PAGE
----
Life Sentence for Gay's Killer

ROCKFORD, Ala. -- A man accused of helping to kill a homosexual because of an unwanted advance was convicted yesterday of capital murder and sentenced to life without parole.

Charles M. Butler Jr., 21, a former construction worker, was convicted in the slaying of Billy Jack Gaither, 39, who had his throat slashed and was beaten to death; his body was burned on a pile of old tires.

The victim's father, Marion Gaither, had asked that Butler not be sentenced to death.

The case drew national attention after authorities said Gaither was killed because of his sexual orientation.

President Clinton compared the Gaither slaying to the dragging death of a black man in Texas and the fatal beating of Matthew Shepard, a homosexual college student in Wyoming who was lashed to a fence.

The man who committed the murder, Steven Mullins, 25, pleaded guilty earlier and testified against Butler. He was scheduled to be sentenced today, and prosecutors said they will recommend he get life without parole.

Quadriplegic Wants to Die

ROCHESTER, N.Y. -- William White, a 50-year-old man who doctors believe is among the longest-living quadriplegics in the United States, has decided to end his life after 32 years on a ventilator, hospital officials said.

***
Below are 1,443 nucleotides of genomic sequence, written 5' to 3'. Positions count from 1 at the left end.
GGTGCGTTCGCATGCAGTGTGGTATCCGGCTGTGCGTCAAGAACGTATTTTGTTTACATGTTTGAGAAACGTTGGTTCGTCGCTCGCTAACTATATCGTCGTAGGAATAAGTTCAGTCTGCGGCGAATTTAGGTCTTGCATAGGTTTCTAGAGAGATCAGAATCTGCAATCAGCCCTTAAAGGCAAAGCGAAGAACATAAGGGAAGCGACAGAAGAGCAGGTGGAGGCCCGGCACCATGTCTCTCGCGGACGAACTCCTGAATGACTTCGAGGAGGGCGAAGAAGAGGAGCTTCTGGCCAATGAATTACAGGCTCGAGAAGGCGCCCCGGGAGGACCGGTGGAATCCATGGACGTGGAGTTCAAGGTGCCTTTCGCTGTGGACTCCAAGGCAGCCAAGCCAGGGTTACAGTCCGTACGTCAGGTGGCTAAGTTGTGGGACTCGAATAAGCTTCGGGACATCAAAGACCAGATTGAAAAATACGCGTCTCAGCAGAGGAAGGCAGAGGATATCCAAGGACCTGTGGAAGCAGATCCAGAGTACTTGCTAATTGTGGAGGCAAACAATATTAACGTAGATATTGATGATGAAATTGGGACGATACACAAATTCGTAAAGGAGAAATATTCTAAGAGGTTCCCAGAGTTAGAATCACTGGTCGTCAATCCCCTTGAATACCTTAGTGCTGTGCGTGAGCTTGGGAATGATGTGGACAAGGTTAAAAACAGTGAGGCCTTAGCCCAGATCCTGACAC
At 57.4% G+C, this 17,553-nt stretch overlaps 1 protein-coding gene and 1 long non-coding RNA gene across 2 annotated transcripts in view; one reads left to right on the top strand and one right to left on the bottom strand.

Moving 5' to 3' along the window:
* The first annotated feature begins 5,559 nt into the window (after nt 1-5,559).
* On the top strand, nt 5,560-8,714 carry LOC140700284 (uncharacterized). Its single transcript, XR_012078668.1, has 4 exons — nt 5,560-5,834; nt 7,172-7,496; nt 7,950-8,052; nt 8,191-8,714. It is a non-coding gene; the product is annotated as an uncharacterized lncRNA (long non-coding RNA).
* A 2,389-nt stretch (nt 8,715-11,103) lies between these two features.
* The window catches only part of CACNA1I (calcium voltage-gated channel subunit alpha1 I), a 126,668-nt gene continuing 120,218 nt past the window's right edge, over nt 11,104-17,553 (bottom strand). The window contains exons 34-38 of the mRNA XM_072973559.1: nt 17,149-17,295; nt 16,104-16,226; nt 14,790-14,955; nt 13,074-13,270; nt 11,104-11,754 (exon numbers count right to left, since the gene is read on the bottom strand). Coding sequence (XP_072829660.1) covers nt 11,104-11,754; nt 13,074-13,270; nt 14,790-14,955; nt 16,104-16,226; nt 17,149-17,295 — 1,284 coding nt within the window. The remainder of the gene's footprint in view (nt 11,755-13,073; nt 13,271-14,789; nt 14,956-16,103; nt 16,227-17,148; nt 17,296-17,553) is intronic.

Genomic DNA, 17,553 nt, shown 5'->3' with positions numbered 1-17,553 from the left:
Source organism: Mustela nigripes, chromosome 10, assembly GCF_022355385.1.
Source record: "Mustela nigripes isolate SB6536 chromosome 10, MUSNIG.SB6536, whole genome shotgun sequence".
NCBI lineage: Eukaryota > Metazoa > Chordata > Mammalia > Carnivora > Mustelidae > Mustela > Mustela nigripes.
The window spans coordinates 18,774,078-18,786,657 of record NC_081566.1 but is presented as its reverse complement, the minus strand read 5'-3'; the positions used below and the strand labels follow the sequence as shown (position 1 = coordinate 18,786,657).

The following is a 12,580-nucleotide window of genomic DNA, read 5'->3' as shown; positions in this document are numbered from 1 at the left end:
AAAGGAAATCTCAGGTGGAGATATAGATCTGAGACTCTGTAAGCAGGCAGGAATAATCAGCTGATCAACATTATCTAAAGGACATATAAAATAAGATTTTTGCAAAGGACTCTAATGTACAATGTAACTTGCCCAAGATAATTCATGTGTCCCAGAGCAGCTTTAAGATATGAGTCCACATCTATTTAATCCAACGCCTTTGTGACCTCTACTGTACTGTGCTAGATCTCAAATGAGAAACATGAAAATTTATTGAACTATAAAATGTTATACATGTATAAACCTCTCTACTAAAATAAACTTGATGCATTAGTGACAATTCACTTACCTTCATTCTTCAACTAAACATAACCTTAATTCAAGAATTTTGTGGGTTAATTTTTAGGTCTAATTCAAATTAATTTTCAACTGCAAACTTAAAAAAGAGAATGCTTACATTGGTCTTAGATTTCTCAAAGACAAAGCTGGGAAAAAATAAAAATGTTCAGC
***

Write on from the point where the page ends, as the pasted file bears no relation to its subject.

He was paralyzed from the jaw down in a high school gymnastics accident in 1967, and although his condition has remained stable, White's friends said that he has felt depressed and in more pain recently.

White had asked hospital officials to administer a dose of morphine and then remove his breathing tube today, but Monroe County District Attorney Howard Relin requested that the hospital delay that action while his office reviews the law.


FRESNO, Calif. -- A motel handyman who has reportedly confessed to brutally killing four women around Yosemite National Park was indicted for one of the crimes -- beheading a 26-year-old naturalist. Cary Stayner, 37, was charged with murder after a federal grand jury in Fresno indicted him for the July 21 death of Joie Ruth Armstrong, officials said.

RENO, Nev. -- Reinforcements were sent to help fight dozens of lightning-sparked fires that have burned more than 500 square miles of northern Nevada range land. The fires had threatened ranches and forced authorities to close sections of Interstate 80, police said.

ANCHORAGE -- A flotilla of 14 skiffs carrying Russian Eskimos home from a visit to Alaska ran into a storm that flipped and sank one boat, drowning two people. Three more boats and six people remained missing.

BOSTON -- An Irish wolfhound freed itself from a kennel in the cargo hold of a United Airlines flight from San Francisco to Boston last month and chewed into wires for the Boeing 767's landing gear, flaps and cockpit warning lights. Airline officials said the pilot landed the plane safely but faster than usual because of the impaired flaps.